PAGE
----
His role models included Allen Tanner; Toll Collins, his first Sunday school teacher; Bush Burrell; and Rev. Philip Washington, who pastored St. Mark.
"He baptized me in 1926," Lee said.
Once their sons (Willis, Robert III, James and Curtis) were grown, Lee and his wife traveled. They've visited the White House and in 1980 Lee was a delegate to the White House Conference on Families in Minneapolis, MN.
He was officially invited to the Bush-Quayle inauguration in 1989, but a woman from the church thought his invitation was junk mail. He did not receive the document until the day of the inauguration.
"We find it pretty funny although she was upset about it," Lee said.
Lee drove a school bus route for 33 years in Clayton.
When Lee first started driving, he was elected to represent the black bus drivers, but was not welcomed inside the School Board meetings when the Board was in session. But that changed.
When he retired, the bus driver group was integrated, and as president, Lee was the first and only black in the state to serve as head of an integrated school bus driver's organization. Just as significantly, this man who was once denied the right to attend a public School Board meeting saw the day when his son, James, became superintendent of the same school system.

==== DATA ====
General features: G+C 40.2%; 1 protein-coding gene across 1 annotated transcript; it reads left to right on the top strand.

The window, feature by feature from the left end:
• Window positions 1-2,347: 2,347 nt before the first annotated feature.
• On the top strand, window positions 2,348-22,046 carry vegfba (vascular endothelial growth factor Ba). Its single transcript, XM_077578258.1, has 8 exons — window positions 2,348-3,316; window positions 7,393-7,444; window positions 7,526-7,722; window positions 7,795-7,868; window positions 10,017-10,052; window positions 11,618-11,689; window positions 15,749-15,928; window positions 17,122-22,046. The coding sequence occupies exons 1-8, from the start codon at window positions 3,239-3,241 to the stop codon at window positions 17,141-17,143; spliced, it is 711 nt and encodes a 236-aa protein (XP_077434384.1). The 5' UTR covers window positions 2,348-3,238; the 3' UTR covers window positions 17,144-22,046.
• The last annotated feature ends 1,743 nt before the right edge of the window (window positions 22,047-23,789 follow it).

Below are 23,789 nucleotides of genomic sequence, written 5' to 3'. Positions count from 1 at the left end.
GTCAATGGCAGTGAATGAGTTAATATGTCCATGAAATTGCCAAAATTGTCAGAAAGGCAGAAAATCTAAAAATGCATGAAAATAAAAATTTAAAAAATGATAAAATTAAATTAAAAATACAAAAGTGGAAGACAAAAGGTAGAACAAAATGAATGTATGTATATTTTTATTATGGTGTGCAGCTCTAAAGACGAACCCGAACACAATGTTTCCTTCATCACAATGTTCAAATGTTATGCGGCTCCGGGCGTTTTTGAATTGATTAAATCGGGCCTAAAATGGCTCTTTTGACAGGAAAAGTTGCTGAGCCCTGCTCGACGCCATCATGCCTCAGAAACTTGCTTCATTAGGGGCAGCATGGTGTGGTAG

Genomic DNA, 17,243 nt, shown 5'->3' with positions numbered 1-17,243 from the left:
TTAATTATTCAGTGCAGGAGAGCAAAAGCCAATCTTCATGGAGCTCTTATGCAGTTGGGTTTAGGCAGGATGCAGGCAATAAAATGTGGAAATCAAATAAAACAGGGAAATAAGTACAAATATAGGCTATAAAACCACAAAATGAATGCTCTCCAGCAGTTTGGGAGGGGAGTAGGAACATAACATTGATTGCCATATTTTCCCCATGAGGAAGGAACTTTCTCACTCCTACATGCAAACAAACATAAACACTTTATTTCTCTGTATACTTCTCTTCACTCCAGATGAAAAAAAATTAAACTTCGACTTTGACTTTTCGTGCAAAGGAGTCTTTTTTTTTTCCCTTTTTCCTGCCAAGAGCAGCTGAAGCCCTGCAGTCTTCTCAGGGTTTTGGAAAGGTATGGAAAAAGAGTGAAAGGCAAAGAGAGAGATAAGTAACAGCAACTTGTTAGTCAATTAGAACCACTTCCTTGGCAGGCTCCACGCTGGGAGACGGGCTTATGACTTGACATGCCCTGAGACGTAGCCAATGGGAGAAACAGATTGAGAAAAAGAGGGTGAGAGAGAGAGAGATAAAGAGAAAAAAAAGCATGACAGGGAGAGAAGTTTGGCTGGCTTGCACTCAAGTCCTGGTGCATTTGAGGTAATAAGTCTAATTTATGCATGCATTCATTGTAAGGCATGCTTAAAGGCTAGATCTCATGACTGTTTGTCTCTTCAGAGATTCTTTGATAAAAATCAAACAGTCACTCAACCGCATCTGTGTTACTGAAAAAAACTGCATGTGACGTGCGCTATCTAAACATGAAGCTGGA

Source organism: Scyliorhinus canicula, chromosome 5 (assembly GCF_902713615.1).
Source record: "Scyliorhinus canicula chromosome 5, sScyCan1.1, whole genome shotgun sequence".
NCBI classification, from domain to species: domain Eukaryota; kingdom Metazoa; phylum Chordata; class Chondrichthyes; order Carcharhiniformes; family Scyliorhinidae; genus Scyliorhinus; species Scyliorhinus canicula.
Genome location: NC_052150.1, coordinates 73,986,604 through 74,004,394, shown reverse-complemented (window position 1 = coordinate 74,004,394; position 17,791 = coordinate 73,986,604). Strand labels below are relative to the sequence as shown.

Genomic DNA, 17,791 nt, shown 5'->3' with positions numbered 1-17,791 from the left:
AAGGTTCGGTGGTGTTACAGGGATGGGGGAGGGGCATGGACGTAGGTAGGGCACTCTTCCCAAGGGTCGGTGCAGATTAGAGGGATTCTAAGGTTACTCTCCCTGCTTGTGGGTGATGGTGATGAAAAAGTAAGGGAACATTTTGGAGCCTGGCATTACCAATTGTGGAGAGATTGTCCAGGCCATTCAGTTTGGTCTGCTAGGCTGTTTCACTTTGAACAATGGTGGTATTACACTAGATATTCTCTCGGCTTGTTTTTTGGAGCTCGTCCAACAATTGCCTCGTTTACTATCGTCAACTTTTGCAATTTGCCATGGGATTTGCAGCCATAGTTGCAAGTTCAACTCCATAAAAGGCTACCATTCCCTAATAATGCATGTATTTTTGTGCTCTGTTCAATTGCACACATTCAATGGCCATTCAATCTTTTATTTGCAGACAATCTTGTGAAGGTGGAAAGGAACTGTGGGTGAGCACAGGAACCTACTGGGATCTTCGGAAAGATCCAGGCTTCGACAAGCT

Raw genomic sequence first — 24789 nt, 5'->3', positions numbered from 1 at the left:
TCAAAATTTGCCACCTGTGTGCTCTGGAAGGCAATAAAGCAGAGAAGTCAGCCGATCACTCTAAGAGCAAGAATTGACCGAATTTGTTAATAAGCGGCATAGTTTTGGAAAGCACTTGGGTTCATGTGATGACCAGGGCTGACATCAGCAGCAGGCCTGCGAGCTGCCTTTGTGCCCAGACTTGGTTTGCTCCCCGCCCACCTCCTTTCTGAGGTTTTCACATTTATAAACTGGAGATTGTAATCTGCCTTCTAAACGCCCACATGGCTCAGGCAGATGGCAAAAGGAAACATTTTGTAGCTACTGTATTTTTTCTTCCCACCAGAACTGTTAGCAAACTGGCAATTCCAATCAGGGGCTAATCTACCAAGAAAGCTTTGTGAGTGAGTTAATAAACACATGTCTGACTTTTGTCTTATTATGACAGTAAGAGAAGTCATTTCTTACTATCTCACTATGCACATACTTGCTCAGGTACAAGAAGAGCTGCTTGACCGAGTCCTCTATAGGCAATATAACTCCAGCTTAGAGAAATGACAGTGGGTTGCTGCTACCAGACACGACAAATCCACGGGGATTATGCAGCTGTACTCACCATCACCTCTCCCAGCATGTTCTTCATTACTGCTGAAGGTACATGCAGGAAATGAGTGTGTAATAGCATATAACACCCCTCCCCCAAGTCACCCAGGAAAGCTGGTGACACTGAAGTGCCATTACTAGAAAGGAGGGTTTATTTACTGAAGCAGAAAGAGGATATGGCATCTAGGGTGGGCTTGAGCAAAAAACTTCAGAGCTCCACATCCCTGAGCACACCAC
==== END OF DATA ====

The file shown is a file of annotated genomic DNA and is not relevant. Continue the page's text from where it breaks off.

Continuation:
Lee also helped to organize the first black Boy Scouts Troop in Concordia in 1958. James Lee said the troop was a positive experience for many young men. St. Mark Baptist Church sponsored the troop, which disbanded in 1989.
Rev. Lee organized the Red Gum Waterworks between Ferriday and Clayton, which serves 168 families today. He also helped get cable television in the area, but cable line construction ended just before it reached his house.
"They said it was too expensive to go any further," said Lee.
Lee said the problems of drugs and the disintegration of families are his biggest concerns today.
But this 94-year-old pastor, whose wife of 63 years, Lavinia, died in 2001, is continuing to live what has been a life of triumph.
"I'll go onward as long as the Lord allows me," said Lee.